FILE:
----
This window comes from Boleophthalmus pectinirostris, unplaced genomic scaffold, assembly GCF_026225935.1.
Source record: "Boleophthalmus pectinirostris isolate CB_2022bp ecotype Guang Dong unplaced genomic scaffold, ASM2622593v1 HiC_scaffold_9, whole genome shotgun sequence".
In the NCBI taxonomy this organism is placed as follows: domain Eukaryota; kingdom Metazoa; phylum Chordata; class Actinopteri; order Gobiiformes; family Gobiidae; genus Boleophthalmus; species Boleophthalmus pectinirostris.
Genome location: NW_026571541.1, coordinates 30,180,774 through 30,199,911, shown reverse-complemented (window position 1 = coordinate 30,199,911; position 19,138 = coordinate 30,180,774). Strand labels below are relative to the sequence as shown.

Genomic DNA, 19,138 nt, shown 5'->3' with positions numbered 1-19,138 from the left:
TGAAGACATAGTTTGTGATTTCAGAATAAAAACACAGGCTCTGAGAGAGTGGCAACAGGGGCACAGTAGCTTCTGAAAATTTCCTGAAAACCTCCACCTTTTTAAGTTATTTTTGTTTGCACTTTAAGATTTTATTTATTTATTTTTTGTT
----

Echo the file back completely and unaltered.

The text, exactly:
This window comes from Boleophthalmus pectinirostris, unplaced genomic scaffold, assembly GCF_026225935.1.
Source record: "Boleophthalmus pectinirostris isolate CB_2022bp ecotype Guang Dong unplaced genomic scaffold, ASM2622593v1 HiC_scaffold_9, whole genome shotgun sequence".
In the NCBI taxonomy this organism is placed as follows: domain Eukaryota; kingdom Metazoa; phylum Chordata; class Actinopteri; order Gobiiformes; family Gobiidae; genus Boleophthalmus; species Boleophthalmus pectinirostris.
Genome location: NW_026571541.1, coordinates 30,180,774 through 30,199,911, shown reverse-complemented (window position 1 = coordinate 30,199,911; position 19,138 = coordinate 30,180,774). Strand labels below are relative to the sequence as shown.

Genomic DNA, 19,138 nt, shown 5'->3' with positions numbered 1-19,138 from the left:
TGAAGACATAGTTTGTGATTTCAGAATAAAAACACAGGCTCTGAGAGAGTGGCAACAGGGGCACAGTAGCTTCTGAAAATTTCCTGAAAACCTCCACCTTTTTAAGTTATTTTTGTTTGCACTTTAAGATTTTATTTATTTATTTTTTGTT